ChemCar Competition – RWTH Team caRWTH
The ChemCar competition is aimed at engineering students majoring in Chemical Engineering, Development and Design Engineering, or Plastics Technology, as well as at Chemistry students or students enrolled in similar courses of study at universities in Germany or abroad. The number of teams allowed to participate is limited to ten. Sponsors of the competition are well-known chemical engineering companies, such as BASF, Bayer, Covestro, Evonik, InfraServ Knapsack, Lanxess, Lonza, and Merck.Copyright: Maik Tepper
Due to the automobile industry's great interest in ever more efficient engine designs, the after-treatment of exhaust gases has also significantly gained in importance. In this context, the turbocharger has come out on top as the best means of increasing engine efficiency. It uses the energy of the exhaust gases to provide the engine with more oxygen.
During the competition, each team must develop a ChemCar that operates by chemical means and is able to travel a set distance according to defined conditions, such as carrying an extra load. The particular challenge lies in developing and constructing the ChemCar.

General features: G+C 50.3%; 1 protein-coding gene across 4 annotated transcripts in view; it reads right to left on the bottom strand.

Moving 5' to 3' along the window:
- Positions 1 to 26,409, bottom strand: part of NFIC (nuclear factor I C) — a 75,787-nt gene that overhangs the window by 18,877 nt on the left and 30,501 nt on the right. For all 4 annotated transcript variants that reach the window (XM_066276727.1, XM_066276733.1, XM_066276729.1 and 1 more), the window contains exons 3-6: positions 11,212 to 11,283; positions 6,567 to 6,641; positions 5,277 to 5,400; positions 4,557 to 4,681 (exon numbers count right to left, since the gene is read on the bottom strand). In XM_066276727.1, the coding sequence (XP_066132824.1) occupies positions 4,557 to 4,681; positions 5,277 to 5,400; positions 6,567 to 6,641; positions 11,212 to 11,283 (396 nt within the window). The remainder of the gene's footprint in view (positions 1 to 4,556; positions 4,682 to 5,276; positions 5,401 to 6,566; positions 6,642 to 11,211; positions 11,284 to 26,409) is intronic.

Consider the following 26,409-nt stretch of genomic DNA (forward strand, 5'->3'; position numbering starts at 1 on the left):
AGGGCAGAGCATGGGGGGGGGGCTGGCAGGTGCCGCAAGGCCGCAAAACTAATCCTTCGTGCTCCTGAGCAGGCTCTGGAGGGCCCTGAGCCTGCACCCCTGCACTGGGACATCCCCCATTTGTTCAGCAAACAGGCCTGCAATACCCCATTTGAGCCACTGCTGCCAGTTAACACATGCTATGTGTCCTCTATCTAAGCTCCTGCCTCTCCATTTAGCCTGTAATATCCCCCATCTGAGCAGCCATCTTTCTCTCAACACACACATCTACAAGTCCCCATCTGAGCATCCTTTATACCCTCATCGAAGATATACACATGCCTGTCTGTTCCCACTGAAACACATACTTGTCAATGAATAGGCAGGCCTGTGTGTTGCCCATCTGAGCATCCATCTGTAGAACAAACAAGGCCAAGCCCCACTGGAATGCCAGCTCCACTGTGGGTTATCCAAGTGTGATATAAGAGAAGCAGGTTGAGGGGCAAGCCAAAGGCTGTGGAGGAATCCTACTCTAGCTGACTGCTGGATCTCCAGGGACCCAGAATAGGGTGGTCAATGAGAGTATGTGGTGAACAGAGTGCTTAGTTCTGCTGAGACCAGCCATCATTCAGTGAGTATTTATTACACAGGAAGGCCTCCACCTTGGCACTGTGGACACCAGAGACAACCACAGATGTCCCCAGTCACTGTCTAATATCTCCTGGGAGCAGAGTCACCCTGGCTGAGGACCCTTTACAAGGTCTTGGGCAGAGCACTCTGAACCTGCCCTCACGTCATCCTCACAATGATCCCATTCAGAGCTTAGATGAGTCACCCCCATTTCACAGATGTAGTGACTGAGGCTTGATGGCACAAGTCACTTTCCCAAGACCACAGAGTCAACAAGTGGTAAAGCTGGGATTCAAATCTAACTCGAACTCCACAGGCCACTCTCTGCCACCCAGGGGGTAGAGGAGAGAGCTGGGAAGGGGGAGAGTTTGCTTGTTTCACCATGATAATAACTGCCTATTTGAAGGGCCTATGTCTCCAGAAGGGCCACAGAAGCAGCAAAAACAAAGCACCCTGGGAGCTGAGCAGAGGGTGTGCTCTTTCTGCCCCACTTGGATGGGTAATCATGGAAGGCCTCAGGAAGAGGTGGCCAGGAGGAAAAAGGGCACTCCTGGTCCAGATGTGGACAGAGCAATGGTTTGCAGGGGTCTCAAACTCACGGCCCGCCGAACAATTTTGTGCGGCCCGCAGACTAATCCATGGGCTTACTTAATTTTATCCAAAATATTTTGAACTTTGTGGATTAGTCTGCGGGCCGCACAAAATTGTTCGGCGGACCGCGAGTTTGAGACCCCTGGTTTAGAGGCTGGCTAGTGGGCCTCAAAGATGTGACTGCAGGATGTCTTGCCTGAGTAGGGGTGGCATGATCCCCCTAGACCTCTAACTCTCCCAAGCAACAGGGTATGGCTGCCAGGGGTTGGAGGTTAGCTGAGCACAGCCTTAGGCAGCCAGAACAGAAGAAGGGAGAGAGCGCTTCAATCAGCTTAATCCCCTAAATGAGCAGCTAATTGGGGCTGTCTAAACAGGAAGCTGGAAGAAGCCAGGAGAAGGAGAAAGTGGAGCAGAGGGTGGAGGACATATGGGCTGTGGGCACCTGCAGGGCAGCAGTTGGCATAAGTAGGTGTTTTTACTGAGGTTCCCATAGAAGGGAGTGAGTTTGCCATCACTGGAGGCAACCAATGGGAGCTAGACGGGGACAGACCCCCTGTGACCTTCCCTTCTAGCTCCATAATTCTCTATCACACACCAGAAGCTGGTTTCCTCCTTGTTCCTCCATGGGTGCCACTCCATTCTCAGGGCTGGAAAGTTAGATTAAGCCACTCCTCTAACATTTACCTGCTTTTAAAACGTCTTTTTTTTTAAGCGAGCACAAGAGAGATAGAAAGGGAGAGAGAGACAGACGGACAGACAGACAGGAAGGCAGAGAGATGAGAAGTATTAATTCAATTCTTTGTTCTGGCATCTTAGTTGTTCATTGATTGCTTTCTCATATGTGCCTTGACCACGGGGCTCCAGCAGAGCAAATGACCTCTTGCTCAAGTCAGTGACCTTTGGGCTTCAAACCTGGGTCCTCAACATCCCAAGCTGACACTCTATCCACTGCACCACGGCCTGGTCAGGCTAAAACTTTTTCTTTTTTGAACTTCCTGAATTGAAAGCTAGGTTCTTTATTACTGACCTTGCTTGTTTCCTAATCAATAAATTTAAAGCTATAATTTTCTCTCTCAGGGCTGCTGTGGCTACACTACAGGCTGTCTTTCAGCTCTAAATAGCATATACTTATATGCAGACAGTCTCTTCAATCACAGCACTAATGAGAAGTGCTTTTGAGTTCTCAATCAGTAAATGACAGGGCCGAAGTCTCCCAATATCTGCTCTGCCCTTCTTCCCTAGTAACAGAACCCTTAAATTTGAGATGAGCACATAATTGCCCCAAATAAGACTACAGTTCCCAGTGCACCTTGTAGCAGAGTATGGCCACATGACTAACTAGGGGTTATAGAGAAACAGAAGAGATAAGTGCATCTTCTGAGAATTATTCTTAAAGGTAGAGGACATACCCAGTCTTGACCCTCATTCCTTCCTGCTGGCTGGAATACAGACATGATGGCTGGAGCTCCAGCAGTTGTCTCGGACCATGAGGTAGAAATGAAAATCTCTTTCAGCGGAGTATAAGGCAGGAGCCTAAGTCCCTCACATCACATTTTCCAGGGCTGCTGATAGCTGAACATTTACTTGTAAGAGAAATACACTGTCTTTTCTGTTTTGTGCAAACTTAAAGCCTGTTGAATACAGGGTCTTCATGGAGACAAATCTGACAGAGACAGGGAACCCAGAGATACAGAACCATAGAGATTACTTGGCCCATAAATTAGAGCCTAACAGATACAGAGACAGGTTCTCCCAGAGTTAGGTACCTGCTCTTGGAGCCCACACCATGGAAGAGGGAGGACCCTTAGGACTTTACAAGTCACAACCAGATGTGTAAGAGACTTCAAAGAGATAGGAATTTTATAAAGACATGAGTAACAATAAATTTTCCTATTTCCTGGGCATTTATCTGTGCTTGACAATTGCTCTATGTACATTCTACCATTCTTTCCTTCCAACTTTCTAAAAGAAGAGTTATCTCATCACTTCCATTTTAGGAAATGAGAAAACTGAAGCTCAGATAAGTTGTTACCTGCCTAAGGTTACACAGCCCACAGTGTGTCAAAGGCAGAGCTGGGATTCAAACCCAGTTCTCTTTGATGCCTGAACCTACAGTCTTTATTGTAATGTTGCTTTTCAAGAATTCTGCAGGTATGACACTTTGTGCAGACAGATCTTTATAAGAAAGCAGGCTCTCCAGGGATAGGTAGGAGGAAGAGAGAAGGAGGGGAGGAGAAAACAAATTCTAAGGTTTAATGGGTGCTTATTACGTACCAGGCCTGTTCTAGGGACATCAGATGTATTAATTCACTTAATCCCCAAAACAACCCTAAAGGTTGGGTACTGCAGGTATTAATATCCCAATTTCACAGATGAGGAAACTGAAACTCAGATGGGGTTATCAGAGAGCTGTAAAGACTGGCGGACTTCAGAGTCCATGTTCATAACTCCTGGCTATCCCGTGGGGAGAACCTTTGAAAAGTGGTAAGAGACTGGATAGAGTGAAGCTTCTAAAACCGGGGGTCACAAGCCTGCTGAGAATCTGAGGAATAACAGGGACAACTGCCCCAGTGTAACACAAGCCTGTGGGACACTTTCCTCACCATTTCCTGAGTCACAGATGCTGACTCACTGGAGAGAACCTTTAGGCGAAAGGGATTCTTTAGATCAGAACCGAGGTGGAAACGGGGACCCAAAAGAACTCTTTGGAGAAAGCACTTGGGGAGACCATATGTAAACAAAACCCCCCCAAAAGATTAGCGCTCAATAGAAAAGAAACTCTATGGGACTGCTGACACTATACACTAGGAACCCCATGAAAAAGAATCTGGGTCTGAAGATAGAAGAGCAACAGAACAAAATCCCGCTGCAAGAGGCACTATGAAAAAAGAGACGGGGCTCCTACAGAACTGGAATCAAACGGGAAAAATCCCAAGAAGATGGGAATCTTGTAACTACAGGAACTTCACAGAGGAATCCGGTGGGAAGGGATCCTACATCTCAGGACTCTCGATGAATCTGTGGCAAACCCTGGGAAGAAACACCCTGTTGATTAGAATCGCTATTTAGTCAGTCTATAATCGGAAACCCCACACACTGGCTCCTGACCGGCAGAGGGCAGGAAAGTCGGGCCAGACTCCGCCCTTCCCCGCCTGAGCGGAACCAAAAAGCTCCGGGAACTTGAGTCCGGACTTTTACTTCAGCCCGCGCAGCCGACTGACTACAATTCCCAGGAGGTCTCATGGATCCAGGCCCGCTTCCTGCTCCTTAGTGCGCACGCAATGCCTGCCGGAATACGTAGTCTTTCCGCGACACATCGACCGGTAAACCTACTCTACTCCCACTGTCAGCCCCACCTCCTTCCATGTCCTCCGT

The concept of the turbocharger provides the basis for further considerations of the RWTH team "caRWTH", whose idea is titled: "Energy generated through gas flow." A tangible expression of the team's idea is the pelton wheel. This classic type of turbine uses the kinetic energy of water to generate energy. The team's objective was to operate this type of turbine with gas instead of water.
The students of the RWTH team were able to expand their subject-specific skills with regard to the conceptualization of chemical reactions as well as the exploitation of all the capabilities of facilities and equipment. They also gained experience in self-organizing and project-planning. In 2017, the team earned third place in the competition.
The 2018 team earned fifth place with their model "Non-NurTheoretiCar", a ChemCar based on the mode of operation of the Stirling engine.
In 2019, the RWTH team will launch the “ExzentriCar”, which uses shape memory alloy springs to convert thermal energy into rotational energy.